CITROEN C4 Picasso
Generations Timeline, Specs and Pictures
One of the fanciest MPVs out there, the second generation Citroen C4 Picasso received a facelift in 2016, adding even more style and technology to the previous build.
Starting with the visuals, the 2016 C4 Picasso comes with a new front end, dominated by a split grille this time - a smaller upper air intake and a big gaping grille bellow. The Citroen logo gets continued into two thin chromed strips that also surround the upper LED daytime running lights now, while the foglights are now part of the lower grille, surrounded by a black matte finish. The side profile is quite the same while the rear received new stoplights with 3D effect and a matte black with chrome badge. The interior is now available in four customizable schemes, new 7-inch more responsive touchscreen infotainment system and more soft-touch materials. New intelligent driving aids are part of the change and include Coffee Break Alert, Speed Limit Sign Recognition and Recommendation, Driver Attention Alert, Active Lane Departure Warning System, Adaptive Cruise Control with Stop Function and Collision Risk Alert.
The second generation Citroen C4 Picasso is built on the new EMP2 (Efficient Modular Platform 2) designed by the Peugeot-Citroen PSA Group.
Made using high-strength steel and aluminum, the new MPV is 70 kg (145 lb) lighter that the old generation. The car is still large within the C-segment measuring 4,430mm in length, 1,830mm wide and 1,610mm in height. The overhangs are reduced and the engine block was mounted lower. Wide lower grille, slender headlamps and LED day-running lights that extend the lines of the upper grille, marks a renewal in Citroen’s styling. The side of the car features an eye-catching C-shaped chrome trimming that surrounds the windows to emphasize the available passenger space and give more personality to the vehicle. At the back, the tailgate offers easy and generous boot access and the LED taillights feature a profound and futuristic 3D effect. The C4 Picasso has an uncluttered loft-style interior that makes every trip a relaxing experience, aided by the “Relax” seats and the panoramic view. The dashboard has an asymmetric design and provides full digital driving interface with features like 360 Vision from the four cameras placed around the car, Park Assist, active cruise control, automatic high beam operation, blind spot information and many more.
The European MPV market was not that big anymore by the late 2000s, but the French car-makers still had an advantage on the market due to their history in that segment.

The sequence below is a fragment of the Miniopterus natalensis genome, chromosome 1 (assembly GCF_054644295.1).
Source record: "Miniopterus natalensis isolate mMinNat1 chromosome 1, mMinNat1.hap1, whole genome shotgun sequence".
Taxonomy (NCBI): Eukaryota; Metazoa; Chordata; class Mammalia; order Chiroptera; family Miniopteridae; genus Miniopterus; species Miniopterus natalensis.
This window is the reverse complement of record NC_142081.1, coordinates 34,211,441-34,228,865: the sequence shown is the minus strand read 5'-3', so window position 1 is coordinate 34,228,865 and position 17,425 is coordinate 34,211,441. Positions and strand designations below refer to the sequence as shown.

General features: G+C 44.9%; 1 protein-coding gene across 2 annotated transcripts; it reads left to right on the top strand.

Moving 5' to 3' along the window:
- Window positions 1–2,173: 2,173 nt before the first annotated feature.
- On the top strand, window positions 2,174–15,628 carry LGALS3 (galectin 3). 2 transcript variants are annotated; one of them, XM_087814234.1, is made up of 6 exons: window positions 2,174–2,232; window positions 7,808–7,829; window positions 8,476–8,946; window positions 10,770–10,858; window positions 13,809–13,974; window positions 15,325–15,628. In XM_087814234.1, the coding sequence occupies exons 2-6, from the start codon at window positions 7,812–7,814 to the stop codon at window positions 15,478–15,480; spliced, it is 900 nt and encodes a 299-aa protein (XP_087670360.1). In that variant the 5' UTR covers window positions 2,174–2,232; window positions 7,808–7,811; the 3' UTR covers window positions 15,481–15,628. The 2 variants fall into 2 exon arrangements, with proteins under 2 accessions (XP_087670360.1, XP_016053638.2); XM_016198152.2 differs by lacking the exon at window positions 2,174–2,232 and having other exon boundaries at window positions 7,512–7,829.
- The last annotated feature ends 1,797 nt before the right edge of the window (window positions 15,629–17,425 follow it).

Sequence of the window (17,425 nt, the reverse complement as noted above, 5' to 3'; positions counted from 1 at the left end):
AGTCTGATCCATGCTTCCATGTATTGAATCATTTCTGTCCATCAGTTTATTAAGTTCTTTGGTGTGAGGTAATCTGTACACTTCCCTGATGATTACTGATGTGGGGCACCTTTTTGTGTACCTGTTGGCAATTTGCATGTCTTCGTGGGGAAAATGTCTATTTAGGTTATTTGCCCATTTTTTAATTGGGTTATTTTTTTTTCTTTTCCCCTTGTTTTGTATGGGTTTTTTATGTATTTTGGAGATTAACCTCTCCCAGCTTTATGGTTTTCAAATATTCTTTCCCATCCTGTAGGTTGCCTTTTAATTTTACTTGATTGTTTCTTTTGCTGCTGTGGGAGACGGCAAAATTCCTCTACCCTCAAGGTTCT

Citroen insisted on offering spacious vehicles with a high level of on-board safety for its customers. The C4 Picasso was a good example of its egg-shaped form and sharp frontal area, typical for Citroen.
From the exterior, there were minor modifications to the car. At the front, a line of LEDs installed on top of the fog-lights formed the daytime running lights, which became mandatory. The front bumper was modified to support the new elements. The chromed lines that formed the brand’s logo on the hood were thicker to enhance the car’s image.
The interior was good for up to five adults on the regular size or up to seven for the Grand Picasso version (long-wheelbase). With its instrument cluster installed on top of the center stack, the driver could not hide the actual speed from other passengers. A small and thin lever was installed on the steering column’s right side for the automated transmission versions. The manual version still hed the floor-mounted gearstick.
The European customers preferred diesel engines over gasoline ones on the MPV market. That’s why the C4 Picasso was offered with just two gasoline versions and up to five diesel. A mild-hybrid was introduced and helped increase the in-city fuel-efficiency.
Citroen still believed that there was a good market for MPVs in Europe and introduced a second generation for the compact-segment Picasso lineup in 2007.
While the first generation of the Picasso was based on the Xsara platform, the 2007 model relied on the PF2 base, used for more vehicles within the PSA (Peugeot-Citroen) Group. The carmaker used simple solutions for that, with independent front suspension and trailing arms for the rear ones.
Since the bio-design era was gone, the carmaker stepped into the new-edge-design trend and made the C4 Picasso with angular-shaped headlights. Its broad trapezoidal grille was crossed by a horizontal element that supported the license plate. Several side louvers on the sides of the bumper made the front fascia more pleasant. Citroen introduced on the C4 Picasso its new signature with two wide chromed slats underlining the “double-chevron” badge from the hood. On its sides, the MPV showed its tall stance with wide windows for all passengers but smaller, triangular ones behind the rear doors. At the back, a sloped windscreen ended the vehicle in a Kamm-back style.
Inside, the carmaker installed five individual seats with an option for four. At the front, the vast and deep dashboard took the entire space between the A-pillars and the bottom of the raked windshield. Due to the center-mounted instrument cluster, even the rear passengers could have read the vehicle’s speed, which was shown on a large LCD. As an option, the carmaker added a panoramic, fixed glass roof to emphasize the car’s airy feeling.
Under the hood, the carmaker installed a wide engine range paired to either manual or automated transmissions.